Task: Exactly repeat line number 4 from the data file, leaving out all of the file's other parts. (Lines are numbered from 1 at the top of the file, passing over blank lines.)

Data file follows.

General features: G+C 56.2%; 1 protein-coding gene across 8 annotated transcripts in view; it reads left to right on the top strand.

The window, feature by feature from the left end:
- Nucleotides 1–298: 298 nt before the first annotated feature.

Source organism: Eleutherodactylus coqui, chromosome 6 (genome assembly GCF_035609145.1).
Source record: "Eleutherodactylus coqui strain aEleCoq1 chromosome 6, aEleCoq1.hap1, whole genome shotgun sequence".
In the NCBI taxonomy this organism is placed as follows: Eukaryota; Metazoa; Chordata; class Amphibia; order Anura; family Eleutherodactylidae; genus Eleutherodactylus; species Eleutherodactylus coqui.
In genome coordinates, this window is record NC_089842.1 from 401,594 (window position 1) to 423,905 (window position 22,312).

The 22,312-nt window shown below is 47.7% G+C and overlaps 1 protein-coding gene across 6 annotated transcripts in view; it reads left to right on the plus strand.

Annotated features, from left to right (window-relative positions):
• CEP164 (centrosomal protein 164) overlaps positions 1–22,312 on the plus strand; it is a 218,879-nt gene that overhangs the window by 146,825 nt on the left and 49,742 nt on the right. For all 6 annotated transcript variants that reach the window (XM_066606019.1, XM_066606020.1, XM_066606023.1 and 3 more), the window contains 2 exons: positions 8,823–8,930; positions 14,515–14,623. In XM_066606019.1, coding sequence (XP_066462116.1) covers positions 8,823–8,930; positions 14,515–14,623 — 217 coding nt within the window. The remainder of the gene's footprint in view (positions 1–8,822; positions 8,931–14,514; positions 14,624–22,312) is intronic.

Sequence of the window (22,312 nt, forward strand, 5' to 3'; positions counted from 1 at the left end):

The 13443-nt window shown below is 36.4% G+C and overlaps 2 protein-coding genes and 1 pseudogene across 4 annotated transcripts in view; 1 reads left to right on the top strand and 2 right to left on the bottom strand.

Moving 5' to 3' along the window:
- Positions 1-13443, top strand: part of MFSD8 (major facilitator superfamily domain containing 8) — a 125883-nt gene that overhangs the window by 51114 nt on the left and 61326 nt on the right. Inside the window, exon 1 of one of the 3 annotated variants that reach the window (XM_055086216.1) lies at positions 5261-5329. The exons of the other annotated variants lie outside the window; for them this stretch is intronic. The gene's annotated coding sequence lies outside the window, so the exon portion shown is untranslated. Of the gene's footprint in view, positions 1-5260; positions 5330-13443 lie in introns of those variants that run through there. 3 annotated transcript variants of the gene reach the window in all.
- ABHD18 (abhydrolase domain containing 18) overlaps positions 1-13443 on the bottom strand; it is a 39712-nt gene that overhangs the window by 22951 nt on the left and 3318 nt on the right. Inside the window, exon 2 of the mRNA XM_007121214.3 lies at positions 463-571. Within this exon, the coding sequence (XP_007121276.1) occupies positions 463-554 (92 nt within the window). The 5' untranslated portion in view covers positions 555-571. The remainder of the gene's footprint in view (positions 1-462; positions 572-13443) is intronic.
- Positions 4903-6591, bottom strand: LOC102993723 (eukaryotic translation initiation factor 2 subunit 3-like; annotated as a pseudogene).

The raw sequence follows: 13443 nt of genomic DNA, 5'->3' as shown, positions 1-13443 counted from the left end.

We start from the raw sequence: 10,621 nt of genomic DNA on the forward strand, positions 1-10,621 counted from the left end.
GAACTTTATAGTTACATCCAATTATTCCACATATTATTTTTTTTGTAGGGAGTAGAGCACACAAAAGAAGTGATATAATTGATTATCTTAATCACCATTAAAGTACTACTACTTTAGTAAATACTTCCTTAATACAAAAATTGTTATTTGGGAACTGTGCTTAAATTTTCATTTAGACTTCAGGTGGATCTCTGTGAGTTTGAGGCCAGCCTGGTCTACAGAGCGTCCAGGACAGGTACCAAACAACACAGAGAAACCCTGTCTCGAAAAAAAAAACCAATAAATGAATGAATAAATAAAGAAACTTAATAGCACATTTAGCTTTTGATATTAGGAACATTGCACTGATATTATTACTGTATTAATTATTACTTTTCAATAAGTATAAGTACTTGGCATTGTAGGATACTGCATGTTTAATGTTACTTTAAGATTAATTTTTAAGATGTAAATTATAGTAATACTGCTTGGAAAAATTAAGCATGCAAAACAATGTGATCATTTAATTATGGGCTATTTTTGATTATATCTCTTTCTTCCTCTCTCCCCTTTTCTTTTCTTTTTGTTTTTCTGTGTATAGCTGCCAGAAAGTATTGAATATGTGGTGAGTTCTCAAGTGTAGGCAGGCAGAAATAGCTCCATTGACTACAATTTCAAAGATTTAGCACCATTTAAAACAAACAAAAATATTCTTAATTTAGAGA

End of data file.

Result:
Source organism: Eleutherodactylus coqui, chromosome 6 (genome assembly GCF_035609145.1).